What does Apple Mac switching to custom ARM mean for Blender?

https://www.bloomberg.com/news/articles/2020-06-09/apple-plans-to-announce-move-to-its-own-mac-chips-at-wwdc

Seems like there could be some serious refactoring-- but you never know. Maybe it’s just a recompile. Doubt there’s x86 compatibility.

2 Likes

Hard to say without such a machine to work with. Maybe ‘just’ a recompile, but it also depends heavily on how the OS changes.

Well, will it depend if the OpenGL still have support in new computers?

2 Likes

Blender already builds on ARM (for Linux), any issues are more likely to be related to OpenGL or getting all dependencies properly built.

3 Likes

They will likely ship it with some sort of emulation. They can’t expect the entire software market to have ARM Versions ready to go. Microsoft already did this with the Surface Pro X.
The emulation reduces performance of course, but my guess is that they’ll make up for it with faster hardware. “Buy our new Mac - all your applications will be almost as fast as before.” is not a good sales pitch.

I don’t think that Apple will do that easily. They have really accepted the idea of break with the past.

1 Like

There’s a lot of talk they won’t ship with emulation because of the licensing fees they would have to pay to Intel and AMD.

It will be interesting.

Ah! Well, interesting indeed. :grinning:

While it might be true that a few random package maintainers have managed to build blender for arm64 up to now, that burden will now fall to blender proper to maintain, ship alongside mac x64, and get to production quality.

Besides that non-zero, and ongoing, cost there you have to account for the rest of software stuff.

  • Blender itself doesn’t just need recompiled, all the library dependencies (literally more than 50 of them) including Python 3.7+ do as well[1]. Do they support ARM64 and do they support it well? Time will have to be spent discovering the answer to that question and dealing with any of them that don’t.
  • Could this impact usage and plans for things like OIDN and Embree? Maybe. You’ll definitely lose those 2 on arm64 platforms.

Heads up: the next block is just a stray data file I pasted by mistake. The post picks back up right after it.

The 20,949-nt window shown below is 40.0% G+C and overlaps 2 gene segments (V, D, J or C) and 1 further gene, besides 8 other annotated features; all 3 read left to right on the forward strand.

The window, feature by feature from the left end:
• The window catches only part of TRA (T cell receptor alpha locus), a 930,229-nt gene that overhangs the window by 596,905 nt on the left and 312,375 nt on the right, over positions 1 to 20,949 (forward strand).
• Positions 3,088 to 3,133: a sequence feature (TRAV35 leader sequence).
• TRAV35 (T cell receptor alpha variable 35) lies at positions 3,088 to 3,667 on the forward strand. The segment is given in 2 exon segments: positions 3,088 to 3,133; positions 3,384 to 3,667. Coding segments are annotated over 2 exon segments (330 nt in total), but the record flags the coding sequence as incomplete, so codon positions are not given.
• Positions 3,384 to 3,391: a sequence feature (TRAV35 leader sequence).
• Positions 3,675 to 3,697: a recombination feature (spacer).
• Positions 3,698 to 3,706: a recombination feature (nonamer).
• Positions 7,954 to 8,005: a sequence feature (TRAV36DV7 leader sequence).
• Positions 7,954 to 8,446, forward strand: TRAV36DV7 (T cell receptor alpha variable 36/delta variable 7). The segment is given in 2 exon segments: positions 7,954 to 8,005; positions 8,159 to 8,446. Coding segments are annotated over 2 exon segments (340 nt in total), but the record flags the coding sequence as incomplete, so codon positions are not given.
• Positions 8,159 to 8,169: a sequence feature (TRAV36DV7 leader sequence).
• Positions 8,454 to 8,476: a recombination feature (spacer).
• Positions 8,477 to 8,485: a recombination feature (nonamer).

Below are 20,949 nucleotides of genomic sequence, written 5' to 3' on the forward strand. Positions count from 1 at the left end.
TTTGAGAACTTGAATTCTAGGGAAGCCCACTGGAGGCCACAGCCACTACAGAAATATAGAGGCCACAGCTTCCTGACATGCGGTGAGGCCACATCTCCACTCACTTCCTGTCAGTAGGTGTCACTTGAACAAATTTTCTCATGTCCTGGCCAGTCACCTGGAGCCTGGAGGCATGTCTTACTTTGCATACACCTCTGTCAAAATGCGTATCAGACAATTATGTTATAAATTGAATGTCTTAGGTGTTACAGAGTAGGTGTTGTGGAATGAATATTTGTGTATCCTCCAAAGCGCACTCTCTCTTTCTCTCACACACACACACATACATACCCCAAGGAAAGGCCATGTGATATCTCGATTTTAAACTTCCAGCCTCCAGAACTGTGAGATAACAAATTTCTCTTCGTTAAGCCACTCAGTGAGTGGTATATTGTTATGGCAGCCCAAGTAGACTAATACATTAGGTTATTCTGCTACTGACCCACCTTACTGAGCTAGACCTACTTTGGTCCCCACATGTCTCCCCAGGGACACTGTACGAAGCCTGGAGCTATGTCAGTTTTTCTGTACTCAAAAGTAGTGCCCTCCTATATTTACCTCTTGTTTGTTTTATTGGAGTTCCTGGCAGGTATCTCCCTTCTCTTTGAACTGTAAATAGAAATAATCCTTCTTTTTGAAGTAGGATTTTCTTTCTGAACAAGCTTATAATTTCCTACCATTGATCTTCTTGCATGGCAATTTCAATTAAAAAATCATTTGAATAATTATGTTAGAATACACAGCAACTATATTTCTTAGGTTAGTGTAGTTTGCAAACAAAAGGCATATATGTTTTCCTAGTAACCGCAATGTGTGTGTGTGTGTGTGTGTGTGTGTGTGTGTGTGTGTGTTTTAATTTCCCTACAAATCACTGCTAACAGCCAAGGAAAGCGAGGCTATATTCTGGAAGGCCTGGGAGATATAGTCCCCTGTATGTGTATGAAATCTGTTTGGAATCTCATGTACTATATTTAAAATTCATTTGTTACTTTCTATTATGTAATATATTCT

• Blender’s usage of SSE instructions would have to have NEON counterparts implemented or otherwise certain things are going to be much slower than necessary like Cycles CPU rendering and various sections of the core math library, compositor, and a few other places.

The wildcard is what they do with the actual OS at this point. Apple loves opengl (/s), maybe they decide it’s time to really put it to bed during this switch? Maybe they mandate a new application framework be used for creating apps and only those apps run on the new system? No one knows yet.

[1] For instance, let’s take Python. Even though arm has been around forever in several useful form-factors AND that Microsoft has shipped full blown PCs on arm64 since 2018, the Python download page only lists iOS AND only by a third-party. So it does support it. But I mean, does it really?

2 Likes

Proprietary software company introducing proprietary hardware?

Personally I think MacOS is becoming more irrelevant by the day, especially to the free software world.

5 Likes

@deadpin while your right this is extra work to maintain, even in the case that it’s supported, this has been done before (when Blender supported power-pc).
Although admittedly, there were fewer dependencies back then.

Whatever the case, Blender is in a good position regarding portability, it already builds on operating systems and compilers (besides those that are officially supported),
if there is a move to ARM on any of the current supported OS’s, we’re well positioned to add support.

6 Likes

I was wondering: Could this transition to ARM favor better porting of Blender on Raspberry PI 4? The latest version of the PI has 8 GB on board and it would be great to bring a Pocket Blender always ready for use (I think of school students, above all)

Addenda:
Raspberry PI - Vulkan update: now with added source code. I imagine a futuristic Blender 3.xx with direct porting to ARM and Vulkan support

What about RISCV support ? :slight_smile:

1 Like

Remember, Blender 3.xx is gonna come after 2.93 LTS, so it’'ll probably be 2021. I think 2.93 LTS is planned to release late 2020. We’re not doing that crazy +0.01 increment after three years of work again!

On a slide in the Platforms State of the Union session they mentioned they worked on bringing Blender to ARM Macs (at 20:22)

3 Likes

Is Apple willing to help Blender support metal?

We will probably find out within the next week. Apple said they are going to submit a patch bringing arm powered MacOS support to blender. https://developer.apple.com/videos/play/wwdc2020/102/?time=1222

8 Likes

I intentionally wrote 3.x because a transition to Vulkan would take time, between implementation, testing and release. I don’t think it can be obtained already from a 2.93 LTS. And it is not said that it will happen before two more years.

With regard to Vulkan support, here is the current roadmap https://code.blender.org/2020/06/modules-roadmap-june-2020/

2 Likes